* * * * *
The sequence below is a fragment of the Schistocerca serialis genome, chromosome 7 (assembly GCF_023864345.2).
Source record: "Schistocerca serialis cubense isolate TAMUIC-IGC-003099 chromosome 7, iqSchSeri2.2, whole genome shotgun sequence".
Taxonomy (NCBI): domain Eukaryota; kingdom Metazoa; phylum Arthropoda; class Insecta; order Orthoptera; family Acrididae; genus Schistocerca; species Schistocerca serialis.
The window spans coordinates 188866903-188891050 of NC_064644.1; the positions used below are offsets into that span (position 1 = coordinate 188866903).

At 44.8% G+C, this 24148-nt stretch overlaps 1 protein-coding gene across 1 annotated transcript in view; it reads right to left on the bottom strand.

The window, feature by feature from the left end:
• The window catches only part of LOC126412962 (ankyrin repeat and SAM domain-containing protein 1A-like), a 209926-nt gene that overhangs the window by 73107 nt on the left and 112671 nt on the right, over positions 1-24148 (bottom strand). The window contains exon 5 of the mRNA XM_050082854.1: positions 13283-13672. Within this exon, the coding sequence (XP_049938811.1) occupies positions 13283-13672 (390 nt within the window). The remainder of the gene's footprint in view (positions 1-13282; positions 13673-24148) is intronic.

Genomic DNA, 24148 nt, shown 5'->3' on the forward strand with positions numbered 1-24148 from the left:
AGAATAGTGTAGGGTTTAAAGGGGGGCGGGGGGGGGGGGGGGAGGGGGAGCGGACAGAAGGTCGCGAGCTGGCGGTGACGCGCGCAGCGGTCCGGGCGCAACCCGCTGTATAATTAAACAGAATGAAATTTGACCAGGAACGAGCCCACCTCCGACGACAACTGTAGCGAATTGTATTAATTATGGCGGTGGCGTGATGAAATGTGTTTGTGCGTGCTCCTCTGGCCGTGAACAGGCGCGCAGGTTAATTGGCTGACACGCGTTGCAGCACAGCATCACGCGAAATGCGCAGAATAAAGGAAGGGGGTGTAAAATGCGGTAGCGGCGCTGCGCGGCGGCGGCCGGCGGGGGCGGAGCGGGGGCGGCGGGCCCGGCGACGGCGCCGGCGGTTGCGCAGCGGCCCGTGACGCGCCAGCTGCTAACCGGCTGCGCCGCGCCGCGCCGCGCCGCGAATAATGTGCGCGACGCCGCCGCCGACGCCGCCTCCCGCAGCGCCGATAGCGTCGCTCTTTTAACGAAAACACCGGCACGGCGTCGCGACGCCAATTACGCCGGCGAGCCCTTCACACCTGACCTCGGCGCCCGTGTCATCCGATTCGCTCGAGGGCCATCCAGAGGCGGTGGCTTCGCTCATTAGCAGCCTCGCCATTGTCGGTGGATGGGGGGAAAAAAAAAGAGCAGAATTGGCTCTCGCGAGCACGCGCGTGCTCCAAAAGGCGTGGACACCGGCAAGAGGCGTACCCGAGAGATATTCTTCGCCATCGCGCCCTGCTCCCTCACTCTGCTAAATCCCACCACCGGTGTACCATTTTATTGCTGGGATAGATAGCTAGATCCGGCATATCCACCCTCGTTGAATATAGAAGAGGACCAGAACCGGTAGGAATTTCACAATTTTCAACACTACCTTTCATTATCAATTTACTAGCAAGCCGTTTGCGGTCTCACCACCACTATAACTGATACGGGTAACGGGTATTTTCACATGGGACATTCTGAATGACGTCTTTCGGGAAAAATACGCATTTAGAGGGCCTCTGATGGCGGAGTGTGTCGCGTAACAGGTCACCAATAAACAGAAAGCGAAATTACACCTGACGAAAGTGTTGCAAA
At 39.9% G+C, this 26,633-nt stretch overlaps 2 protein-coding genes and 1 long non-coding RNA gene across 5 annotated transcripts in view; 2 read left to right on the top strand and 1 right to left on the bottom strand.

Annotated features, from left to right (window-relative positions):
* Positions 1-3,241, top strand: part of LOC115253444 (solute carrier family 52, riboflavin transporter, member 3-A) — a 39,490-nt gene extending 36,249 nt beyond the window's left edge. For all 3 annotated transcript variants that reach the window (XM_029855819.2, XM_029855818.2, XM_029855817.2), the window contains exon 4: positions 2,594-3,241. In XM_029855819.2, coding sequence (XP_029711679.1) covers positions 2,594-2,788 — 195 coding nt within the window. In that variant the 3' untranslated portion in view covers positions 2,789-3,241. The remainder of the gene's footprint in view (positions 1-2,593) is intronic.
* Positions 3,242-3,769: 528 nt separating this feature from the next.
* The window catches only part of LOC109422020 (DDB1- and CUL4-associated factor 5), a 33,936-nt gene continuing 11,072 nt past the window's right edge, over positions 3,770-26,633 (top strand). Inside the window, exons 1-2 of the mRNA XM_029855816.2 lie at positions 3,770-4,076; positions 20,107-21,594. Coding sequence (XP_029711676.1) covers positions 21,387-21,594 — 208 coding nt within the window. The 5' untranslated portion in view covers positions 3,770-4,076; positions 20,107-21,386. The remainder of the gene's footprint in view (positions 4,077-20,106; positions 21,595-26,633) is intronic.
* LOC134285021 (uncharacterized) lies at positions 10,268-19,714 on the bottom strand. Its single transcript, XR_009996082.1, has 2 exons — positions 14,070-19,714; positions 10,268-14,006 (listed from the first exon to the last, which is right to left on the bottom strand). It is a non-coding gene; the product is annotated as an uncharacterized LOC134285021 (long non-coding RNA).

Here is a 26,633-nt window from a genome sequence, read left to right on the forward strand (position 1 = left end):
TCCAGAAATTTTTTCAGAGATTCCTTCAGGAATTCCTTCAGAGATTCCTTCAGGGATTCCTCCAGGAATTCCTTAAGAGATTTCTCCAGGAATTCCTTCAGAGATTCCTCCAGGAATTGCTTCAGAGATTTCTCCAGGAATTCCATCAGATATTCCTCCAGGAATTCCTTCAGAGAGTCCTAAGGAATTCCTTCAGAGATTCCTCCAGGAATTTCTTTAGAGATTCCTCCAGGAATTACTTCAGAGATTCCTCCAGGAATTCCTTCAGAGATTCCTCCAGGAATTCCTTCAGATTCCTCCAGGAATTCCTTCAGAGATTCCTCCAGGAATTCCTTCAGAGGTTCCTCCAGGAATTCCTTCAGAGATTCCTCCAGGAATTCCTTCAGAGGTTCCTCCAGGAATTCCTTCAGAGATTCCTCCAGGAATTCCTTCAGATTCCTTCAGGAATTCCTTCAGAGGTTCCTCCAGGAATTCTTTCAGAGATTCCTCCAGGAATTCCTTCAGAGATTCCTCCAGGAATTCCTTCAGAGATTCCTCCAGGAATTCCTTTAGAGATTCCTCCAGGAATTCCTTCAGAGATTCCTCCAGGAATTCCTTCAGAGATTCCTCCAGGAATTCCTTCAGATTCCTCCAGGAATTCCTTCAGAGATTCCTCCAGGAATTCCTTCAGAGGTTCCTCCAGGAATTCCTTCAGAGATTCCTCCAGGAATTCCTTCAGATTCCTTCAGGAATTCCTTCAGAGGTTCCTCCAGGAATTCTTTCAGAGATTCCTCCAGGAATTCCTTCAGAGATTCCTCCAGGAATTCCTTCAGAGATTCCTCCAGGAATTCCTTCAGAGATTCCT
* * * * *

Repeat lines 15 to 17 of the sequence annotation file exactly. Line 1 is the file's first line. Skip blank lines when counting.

* LOC134285021 (uncharacterized) lies at positions 10,268-19,714 on the bottom strand. Its single transcript, XR_009996082.1, has 2 exons — positions 14,070-19,714; positions 10,268-14,006 (listed from the first exon to the last, which is right to left on the bottom strand). It is a non-coding gene; the product is annotated as an uncharacterized LOC134285021 (long non-coding RNA).

Here is a 26,633-nt window from a genome sequence, read left to right on the forward strand (position 1 = left end):
TCCAGAAATTTTTTCAGAGATTCCTTCAGGAATTCCTTCAGAGATTCCTTCAGGGATTCCTCCAGGAATTCCTTAAGAGATTTCTCCAGGAATTCCTTCAGAGATTCCTCCAGGAATTGCTTCAGAGATTTCTCCAGGAATTCCATCAGATATTCCTCCAGGAATTCCTTCAGAGAGTCCTAAGGAATTCCTTCAGAGATTCCTCCAGGAATTTCTTTAGAGATTCCTCCAGGAATTACTTCAGAGATTCCTCCAGGAATTCCTTCAGAGATTCCTCCAGGAATTCCTTCAGATTCCTCCAGGAATTCCTTCAGAGATTCCTCCAGGAATTCCTTCAGAGGTTCCTCCAGGAATTCCTTCAGAGATTCCTCCAGGAATTCCTTCAGAGGTTCCTCCAGGAATTCCTTCAGAGATTCCTCCAGGAATTCCTTCAGATTCCTTCAGGAATTCCTTCAGAGGTTCCTCCAGGAATTCTTTCAGAGATTCCTCCAGGAATTCCTTCAGAGATTCCTCCAGGAATTCCTTCAGAGATTCCTCCAGGAATTCCTTTAGAGATTCCTCCAGGAATTCCTTCAGAGATTCCTCCAGGAATTCCTTCAGAGATTCCTCCAGGAATTCCTTCAGATTCCTCCAGGAATTCCTTCAGAGATTCCTCCAGGAATTCCTTCAGAGGTTCCTCCAGGAATTCCTTCAGAGATTCCTCCAGGAATTCCTTCAGATTCCTTCAGGAATTCCTTCAGAGGTTCCTCCAGGAATTCTTTCAGAGATTCCTCCAGGAATTCCTTCAGAGATTCCTCCAGGAATTCCTTCAGAGATTCCTCCAGGAATTCCTTCAGAGATTCCT